I really, really love the No True Way writing prompt. Lillith does a great job of choosing salient and relatable quotes that, without context, are easy to respond to because they illicit such a reaction, or at least they do for me! The current prompt is just begging for discussion on sexism in D/s, a topic that I have much passion and rancour for …

Dominants tend to be the “Alpha Male”, and that is why “Dom” is always spelled with a capital, while “sub” is always lowercase. 

Spoiler Alert: Alpha Male means nothing
To me, the term “alpha male” is so ridiculous, outmoded, and pathetic. If a man ever described himself as an “Alpha Male” I would laugh in his face. To call yourself an Alpha Male is like saying “I’m superior for reasons that are inconsequential and based on a very specific and limited version of what it means to be a ‘real man’.” Yes, some men are more assertive or direct and show better leadership qualities than others, but those are absolutely not inherently better qualities than those of men who are quiet or cautious or soft spoken. I absolutely believe that any man who needs to qualify himself as alpha is anything but. Men of strength and character don’t need the label.

“His gentleness was uncompromising; because he would not compete for dominance, he was indomitable.” ― Ursula K. Le Guin, The Dispossessed

“Alpha” is a huge red flag to me because I have never known a man who saw himself this way, to be anything but an insecure ego maniac, i.e.: the least qualified kind of man to embody the role of Dominant.  Full stop. This is toxic masculinity at its finest, folks.

Welcome to the 21st Century, not all Dominants are men
As a Switch, this is the BDSM rhetoric that really grinds my gears. Not only do Doms not need to be “alpha” they don’t need to be male. Nor do they need to be female. Folks of any gender identity or sexual orientation can be Dominant, submissive or Switch. The above quote implies that there’s a certain biological determinism to BDSM which is unequivocally not true. Men are not dominant by nature, women are not submissive by nature and not all D/s relationships are heterosexual. Placing D/s rigidly within a heteronormative gender binary excludes all sorts of people, and it grossly misrepresents the spirit of D/s.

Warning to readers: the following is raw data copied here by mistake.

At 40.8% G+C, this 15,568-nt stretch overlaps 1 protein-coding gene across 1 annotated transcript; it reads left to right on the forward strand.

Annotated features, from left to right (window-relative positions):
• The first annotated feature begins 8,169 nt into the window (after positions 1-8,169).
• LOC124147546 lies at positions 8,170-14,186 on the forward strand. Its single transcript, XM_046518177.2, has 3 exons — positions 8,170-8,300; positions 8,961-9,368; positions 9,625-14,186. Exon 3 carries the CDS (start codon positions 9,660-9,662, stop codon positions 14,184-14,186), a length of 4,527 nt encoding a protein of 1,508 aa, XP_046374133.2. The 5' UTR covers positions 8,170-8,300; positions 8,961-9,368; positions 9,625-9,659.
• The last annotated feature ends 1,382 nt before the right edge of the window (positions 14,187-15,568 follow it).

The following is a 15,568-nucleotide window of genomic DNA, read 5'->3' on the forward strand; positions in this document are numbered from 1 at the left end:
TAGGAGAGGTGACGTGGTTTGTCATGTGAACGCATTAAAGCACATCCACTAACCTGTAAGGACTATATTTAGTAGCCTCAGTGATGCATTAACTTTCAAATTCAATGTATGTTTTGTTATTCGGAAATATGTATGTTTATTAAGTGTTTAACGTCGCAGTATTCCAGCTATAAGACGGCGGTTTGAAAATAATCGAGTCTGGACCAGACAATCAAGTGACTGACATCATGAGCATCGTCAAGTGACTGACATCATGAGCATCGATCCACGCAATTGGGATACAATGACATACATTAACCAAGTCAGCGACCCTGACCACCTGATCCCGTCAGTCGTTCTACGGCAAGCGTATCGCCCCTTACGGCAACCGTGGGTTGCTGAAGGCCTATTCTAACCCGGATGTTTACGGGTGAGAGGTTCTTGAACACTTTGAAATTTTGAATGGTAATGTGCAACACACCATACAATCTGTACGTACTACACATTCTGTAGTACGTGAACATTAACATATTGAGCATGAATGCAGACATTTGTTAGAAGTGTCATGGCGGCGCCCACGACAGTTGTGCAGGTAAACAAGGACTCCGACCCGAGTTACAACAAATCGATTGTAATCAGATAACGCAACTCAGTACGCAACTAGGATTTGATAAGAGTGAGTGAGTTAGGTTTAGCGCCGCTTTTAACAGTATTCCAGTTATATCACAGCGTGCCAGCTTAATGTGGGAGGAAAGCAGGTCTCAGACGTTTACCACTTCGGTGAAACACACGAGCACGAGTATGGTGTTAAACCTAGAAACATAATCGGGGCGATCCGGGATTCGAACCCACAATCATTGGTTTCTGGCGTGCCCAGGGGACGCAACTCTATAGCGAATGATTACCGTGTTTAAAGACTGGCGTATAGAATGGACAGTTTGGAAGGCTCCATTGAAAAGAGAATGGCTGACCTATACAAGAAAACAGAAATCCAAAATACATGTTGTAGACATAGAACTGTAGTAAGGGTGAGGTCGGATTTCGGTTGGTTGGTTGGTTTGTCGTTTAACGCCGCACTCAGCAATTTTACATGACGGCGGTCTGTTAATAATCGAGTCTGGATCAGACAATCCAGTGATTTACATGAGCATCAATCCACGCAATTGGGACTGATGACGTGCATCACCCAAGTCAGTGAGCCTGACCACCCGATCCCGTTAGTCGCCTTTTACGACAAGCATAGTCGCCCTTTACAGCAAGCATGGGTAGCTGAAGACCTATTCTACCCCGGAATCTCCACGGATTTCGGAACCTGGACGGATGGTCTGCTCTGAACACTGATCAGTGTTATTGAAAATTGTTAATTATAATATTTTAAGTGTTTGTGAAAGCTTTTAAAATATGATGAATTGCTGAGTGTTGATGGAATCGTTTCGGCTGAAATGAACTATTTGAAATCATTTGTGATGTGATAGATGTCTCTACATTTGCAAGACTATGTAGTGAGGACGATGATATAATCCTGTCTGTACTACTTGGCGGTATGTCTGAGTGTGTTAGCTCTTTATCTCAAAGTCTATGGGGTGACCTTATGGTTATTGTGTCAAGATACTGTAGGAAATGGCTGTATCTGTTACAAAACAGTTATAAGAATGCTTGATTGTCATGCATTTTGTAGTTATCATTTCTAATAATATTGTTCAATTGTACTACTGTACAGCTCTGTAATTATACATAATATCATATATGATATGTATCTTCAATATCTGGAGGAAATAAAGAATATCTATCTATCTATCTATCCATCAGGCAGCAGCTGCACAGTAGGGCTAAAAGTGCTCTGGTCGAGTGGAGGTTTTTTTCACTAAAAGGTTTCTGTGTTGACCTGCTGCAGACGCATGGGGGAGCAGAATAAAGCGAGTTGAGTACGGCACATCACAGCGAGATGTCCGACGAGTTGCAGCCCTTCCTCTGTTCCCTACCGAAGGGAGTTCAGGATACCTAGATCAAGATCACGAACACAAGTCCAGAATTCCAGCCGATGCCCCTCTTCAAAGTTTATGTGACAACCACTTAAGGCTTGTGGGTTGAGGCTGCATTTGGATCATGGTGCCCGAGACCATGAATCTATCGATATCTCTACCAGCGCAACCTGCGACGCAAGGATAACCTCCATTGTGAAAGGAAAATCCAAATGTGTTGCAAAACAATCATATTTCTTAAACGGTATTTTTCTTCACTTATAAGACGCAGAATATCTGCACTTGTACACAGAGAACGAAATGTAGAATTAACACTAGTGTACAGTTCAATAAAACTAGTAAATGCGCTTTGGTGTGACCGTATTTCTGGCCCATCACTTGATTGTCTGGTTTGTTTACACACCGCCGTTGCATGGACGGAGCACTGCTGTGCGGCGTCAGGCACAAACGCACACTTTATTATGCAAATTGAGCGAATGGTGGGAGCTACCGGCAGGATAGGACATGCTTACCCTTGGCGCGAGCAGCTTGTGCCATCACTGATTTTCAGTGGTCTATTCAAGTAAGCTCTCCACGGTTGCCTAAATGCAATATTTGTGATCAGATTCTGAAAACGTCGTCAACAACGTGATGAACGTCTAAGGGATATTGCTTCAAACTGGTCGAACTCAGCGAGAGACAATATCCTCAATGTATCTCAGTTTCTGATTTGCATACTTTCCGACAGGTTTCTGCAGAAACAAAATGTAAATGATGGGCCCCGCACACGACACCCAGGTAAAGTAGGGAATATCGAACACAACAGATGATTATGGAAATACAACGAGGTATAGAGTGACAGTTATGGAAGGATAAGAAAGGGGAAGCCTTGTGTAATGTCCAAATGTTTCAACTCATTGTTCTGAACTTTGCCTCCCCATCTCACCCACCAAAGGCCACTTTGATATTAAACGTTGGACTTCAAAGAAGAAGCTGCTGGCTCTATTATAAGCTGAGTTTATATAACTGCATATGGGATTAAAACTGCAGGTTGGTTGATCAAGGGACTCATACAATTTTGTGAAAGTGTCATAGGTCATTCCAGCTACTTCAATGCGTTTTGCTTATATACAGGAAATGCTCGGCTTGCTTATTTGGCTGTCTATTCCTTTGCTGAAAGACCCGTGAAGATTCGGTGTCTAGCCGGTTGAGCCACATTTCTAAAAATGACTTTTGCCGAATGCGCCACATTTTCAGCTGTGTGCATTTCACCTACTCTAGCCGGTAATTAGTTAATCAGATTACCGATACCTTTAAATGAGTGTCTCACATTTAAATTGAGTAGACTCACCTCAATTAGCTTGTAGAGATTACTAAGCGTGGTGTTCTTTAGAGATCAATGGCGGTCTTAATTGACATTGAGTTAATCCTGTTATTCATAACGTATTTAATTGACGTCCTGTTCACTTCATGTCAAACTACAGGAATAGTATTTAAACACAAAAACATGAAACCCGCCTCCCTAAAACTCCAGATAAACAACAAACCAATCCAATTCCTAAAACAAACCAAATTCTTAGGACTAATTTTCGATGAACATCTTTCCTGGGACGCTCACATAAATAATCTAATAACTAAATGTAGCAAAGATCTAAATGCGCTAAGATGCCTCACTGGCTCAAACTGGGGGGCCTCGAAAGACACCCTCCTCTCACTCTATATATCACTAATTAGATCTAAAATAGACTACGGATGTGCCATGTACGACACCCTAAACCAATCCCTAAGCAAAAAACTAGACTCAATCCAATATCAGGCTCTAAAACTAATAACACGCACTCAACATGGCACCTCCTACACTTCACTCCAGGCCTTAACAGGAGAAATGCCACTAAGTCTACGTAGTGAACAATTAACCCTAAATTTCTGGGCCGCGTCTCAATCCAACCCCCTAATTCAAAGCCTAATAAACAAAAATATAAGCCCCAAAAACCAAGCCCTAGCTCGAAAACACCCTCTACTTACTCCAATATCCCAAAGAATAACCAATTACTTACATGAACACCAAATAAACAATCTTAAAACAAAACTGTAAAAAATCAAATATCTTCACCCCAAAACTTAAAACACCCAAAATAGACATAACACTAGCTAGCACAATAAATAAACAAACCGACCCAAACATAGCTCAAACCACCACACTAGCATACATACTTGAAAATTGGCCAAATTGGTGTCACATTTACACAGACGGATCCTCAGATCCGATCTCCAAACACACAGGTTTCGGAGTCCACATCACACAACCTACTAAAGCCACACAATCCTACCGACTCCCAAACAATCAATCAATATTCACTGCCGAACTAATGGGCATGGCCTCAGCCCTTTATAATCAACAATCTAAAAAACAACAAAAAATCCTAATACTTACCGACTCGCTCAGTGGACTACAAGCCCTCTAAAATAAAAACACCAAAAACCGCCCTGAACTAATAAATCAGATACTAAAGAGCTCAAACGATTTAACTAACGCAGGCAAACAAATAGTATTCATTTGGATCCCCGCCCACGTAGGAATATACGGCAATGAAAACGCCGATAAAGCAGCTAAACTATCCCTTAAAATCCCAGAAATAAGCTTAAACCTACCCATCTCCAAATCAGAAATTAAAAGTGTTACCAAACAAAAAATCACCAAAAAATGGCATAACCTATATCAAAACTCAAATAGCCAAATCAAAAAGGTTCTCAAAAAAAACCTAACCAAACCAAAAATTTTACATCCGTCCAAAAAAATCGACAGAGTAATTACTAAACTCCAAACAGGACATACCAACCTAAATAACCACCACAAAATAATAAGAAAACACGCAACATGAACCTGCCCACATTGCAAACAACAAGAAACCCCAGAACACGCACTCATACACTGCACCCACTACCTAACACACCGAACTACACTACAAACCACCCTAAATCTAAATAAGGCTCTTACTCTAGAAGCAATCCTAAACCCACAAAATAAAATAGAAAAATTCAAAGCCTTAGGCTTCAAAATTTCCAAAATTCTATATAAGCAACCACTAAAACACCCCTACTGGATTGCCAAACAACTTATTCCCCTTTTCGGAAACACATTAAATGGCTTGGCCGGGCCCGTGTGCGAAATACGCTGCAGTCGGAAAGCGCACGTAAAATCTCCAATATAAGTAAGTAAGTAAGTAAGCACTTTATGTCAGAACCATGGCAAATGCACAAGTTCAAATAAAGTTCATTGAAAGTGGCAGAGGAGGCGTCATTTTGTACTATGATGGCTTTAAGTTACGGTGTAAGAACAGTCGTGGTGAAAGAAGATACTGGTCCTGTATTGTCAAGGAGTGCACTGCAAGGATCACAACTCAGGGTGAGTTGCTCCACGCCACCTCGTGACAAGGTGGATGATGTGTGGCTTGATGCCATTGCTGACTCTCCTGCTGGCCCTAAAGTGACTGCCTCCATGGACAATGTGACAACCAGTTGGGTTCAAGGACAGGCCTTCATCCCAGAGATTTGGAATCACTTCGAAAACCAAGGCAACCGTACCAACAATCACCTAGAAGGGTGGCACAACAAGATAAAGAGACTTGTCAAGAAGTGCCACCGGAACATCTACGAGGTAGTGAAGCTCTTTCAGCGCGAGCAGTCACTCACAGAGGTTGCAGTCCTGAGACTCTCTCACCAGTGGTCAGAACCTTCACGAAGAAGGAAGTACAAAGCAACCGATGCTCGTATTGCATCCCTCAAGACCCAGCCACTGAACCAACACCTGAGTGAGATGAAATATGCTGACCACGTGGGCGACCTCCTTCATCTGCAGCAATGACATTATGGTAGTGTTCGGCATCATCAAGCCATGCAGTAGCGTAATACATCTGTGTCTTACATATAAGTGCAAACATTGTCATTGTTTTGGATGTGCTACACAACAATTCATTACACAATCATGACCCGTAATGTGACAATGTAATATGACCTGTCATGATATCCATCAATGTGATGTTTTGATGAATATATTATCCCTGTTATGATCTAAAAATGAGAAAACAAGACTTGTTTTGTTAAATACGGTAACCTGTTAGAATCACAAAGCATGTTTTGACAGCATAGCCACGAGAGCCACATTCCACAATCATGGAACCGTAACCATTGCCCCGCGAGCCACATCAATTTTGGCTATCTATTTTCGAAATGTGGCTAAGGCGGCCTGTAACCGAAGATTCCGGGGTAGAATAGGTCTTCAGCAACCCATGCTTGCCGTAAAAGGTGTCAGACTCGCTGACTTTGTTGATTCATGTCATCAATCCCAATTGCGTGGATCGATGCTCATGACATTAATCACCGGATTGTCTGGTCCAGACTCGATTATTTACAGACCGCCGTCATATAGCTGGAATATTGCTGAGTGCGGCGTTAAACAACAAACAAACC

Written protocols: The Big D
I do write “D/s” the ‘old fashioned’ way, but it has nothing to do with gender and everything to do with respect. I capitalise the D the same way that I would capitalise “Doctor So-and-So” or Ms/Mx/Mr. Dominant is an honorific that denotes respect and authority, therefore it is capitalised. The ‘s’ is not capitalised in order to denote the difference in power within the dynamic. To me, this is perfectly reasonable because a huge part of the D/s concept is creating clear separation and difference between the two people involved. My Daddy uses he/him pronouns, therefore when I write about Him I tend to capitalise He/Him. Not only does this clearly denote the relationship, it also works as a stand-in for His name. He’s not just another pronoun, He’s a person in my life, and therefore a character in my work. If He wasn’t the Dominant in our relationship, I would use a pseudonym for him just as I do with other people I refer to here. If I were writing about Him outside of a D/s context, I would write he/him. If His pronouns ever changed, I would use the pronouns that were appropriate. Whether He is male or ‘alpha’ has absolutely no bearing on His dominance in our dynamic.

Obviously there’s ‘no true way’
Write D/s with the little s and the big D, or don’t, but I urge you, beg you, if you don’t already, to reconsider the idea that D/s fits neatly into the gender binary and is a heterosexual practice. D/s is for anyone who wants to explore it or live it, provided they are adults making safe and mutually consensual decisions. I would also strongly suggest that anyone, but especially cishet men, who claim “Alpha” status are more of a liability than a leader. If his biggest selling point as a dominant is his self identification as ‘Alpha’, you may want to look for a D/s partner that brings a bit more to the table.

The Blog Days of Summer

Violet Fawkes

Violet Fawkes (she/her) is a freelance writer and sex blogger focusing on pleasure education, erotic fiction, and the intersection of identity, kink and mental health.